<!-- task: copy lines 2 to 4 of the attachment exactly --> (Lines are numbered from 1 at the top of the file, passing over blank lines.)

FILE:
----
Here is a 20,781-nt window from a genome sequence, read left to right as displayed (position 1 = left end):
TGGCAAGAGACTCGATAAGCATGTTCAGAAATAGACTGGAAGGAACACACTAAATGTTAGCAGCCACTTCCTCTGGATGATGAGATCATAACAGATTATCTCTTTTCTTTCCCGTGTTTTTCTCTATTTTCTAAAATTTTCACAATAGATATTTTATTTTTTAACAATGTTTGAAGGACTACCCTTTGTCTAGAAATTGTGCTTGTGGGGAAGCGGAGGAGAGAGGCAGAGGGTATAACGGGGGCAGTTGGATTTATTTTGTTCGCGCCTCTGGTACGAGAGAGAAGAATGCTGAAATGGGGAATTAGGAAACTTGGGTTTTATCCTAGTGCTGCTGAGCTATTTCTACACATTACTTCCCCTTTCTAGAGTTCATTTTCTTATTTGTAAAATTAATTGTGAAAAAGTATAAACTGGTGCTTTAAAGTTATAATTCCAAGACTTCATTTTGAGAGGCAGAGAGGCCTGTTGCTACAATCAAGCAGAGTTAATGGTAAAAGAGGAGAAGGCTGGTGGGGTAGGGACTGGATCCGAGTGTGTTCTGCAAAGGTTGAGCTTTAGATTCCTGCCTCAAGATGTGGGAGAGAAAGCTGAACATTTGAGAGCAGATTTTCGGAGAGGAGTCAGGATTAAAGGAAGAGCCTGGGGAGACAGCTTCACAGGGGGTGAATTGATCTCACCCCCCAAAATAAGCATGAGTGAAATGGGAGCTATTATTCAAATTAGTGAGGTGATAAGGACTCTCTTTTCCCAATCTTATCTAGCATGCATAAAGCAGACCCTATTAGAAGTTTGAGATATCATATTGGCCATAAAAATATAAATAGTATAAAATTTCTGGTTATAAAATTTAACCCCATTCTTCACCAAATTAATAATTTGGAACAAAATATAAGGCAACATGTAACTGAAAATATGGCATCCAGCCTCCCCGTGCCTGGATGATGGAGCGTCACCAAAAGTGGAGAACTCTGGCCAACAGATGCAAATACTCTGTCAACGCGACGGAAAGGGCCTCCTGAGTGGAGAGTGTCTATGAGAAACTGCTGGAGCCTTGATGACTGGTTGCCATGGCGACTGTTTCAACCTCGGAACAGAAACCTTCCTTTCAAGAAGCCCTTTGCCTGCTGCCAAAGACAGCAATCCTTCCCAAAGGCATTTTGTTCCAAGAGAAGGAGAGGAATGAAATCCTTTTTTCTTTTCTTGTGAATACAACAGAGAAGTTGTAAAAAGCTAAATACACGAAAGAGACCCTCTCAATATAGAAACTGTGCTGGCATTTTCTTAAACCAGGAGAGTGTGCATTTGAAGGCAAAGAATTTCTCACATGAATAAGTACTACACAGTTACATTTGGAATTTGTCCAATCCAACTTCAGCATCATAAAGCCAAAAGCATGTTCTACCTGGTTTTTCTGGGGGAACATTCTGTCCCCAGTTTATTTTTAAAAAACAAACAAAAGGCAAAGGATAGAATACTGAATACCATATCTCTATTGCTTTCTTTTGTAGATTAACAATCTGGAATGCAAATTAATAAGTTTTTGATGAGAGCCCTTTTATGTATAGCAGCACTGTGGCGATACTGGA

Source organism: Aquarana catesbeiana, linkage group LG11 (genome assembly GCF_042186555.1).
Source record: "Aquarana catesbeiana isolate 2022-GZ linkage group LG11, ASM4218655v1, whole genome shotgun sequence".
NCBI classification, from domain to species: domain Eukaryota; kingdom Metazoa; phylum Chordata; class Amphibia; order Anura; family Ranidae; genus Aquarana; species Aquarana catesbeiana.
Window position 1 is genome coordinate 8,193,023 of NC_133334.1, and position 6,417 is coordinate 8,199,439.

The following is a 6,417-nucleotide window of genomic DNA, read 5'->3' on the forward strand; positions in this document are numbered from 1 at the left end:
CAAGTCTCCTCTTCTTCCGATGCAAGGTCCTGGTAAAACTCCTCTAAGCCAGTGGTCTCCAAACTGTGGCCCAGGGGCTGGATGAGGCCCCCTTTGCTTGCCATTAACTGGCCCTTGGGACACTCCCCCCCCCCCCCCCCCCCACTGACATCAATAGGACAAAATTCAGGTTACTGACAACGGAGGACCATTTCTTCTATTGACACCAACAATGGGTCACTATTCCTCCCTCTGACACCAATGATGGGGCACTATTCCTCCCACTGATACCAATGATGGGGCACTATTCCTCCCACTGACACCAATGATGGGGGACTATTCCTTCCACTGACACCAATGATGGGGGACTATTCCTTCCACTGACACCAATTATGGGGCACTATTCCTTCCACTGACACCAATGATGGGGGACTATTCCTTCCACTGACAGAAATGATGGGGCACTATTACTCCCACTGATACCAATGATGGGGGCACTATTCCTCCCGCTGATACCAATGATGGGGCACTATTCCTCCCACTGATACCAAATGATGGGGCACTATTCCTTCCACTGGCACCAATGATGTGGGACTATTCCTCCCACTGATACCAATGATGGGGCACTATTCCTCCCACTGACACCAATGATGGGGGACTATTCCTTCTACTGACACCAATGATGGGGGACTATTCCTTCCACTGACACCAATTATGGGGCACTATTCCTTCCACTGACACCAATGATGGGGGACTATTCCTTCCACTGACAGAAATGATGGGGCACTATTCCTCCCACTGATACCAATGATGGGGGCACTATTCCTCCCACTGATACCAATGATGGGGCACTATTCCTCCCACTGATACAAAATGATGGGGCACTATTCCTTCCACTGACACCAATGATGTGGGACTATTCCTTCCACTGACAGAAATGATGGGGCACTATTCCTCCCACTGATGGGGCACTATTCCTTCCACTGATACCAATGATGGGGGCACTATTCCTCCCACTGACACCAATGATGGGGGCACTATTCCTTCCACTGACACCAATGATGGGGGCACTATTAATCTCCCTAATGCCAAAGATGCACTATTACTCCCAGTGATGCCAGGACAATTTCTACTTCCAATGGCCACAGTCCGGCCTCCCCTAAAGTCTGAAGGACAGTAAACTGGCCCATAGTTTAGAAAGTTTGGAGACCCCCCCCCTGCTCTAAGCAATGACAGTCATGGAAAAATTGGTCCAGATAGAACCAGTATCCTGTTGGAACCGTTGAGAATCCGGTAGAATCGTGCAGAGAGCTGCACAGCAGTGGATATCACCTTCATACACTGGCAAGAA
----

TGGCAAGAGACTCGATAAGCATGTTCAGAAATAGACTGGAAGGAACACACTAAATGTTAGCAGCCACTTCCTCTGGATGATGAGATCATAACAGATTATCTCTTTTCTTTCCCGTGTTTTTCTCTATTTTCTAAAATTTTCACAATAGATATTTTATTTTTTAACAATGTTTGAAGGACTACCCTTTGTCTAGAAATTGTGCTTGTGGGGAAGCGGAGGAGAGAGGCAGAGGGTATAACGGGGGCAGTTGGATTTATTTTGTTCGCGCCTCTGGTACGAGAGAGAAGAATGCTGAAATGGGGAATTAGGAAACTTGGGTTTTATCCTAGTGCTGCTGAGCTATTTCTACACATTACTTCCCCTTTCTAGAGTTCATTTTCTTATTTGTAAAATTAATTGTGAAAAAGTATAAACTGGTGCTTTAAAGTTATAATTCCAAGACTTCATTTTGAGAGGCAGAGAGGCCTGTTGCTACAATCAAGCAGAGTTAATGGTAAAAGAGGAGAAGGCTGGTGGGGTAGGGACTGGATCCGAGTGTGTTCTGCAAAGGTTGAGCTTTAGATTCCTGCCTCAAGATGTGGGAGAGAAAGCTGAACATTTGAGAGCAGATTTTCGGAGAGGAGTCAGGATTAAAGGAAGAGCCTGGGGAGACAGCTTCACAGGGGGTGAATTGATCTCACCCCCCAAAATAAGCATGAGTGAAATGGGAGCTATTATTCAAATTAGTGAGGTGATAAGGACTCTCTTTTCCCAATCTTATCTAGCATGCATAAAGCAGACCCTATTAGAAGTTTGAGATATCATATTGGCCATAAAAATATAAATAGTATAAAATTTCTGGTTATAAAATTTAACCCCATTCTTCACCAAATTAATAATTTGGAACAAAATATAAGGCAACATGTAACTGAAAATATGGCATCCAGCCTCCCCGTGCCTGGATGATGGAGCGTCACCAAAAGTGGAGAACTCTGGCCAACAGATGCAAATACTCTGTCAACGCGACGGAAAGGGCCTCCTGAGTGGAGAGTGTCTATGAGAAACTGCTGGAGCCTTGATGACTGGTTGCCATGGCGACTGTTTCAACCTCGGAACAGAAACCTTCCTTTCAAGAAGCCCTTTGCCTGCTGCCAAAGACAGCAATCCTTCCCAAAGGCATTTTGTTCCAAGAGAAGGAGAGGAATGAAATCCTTTTTTCTTTTCTTGTGAATACAACAGAGAAGTTGTAAAAAGCTAAATACACGAAAGAGACCCTCTCAATATAGAAACTGTGCTGGCATTTTCTTAAACCAGGAGAGTGTGCATTTGAAGGCAAAGAATTTCTCACATGAATAAGTACTACACAGTTACATTTGGAATTTGTCCAATCCAACTTCAGCATCATAAAGCCAAAAGCATGTTCTACCTGGTTTTTCTGGGGGAACATTCTGTCCCCAGTTTATTTTTAAAAAACAAACAAAAGGCAAAGGATAGAATACTGAATACCATATCTCTATTGCTTTCTTTTGTAGATTAACAATCTGGAATGCAAATTAATAAGTTTTTGATGAGAGCCCTTTTATGTATAGCAGCACTGTGGCGATACTGGA

Source organism: Aquarana catesbeiana, linkage group LG11 (genome assembly GCF_042186555.1).
Source record: "Aquarana catesbeiana isolate 2022-GZ linkage group LG11, ASM4218655v1, whole genome shotgun sequence".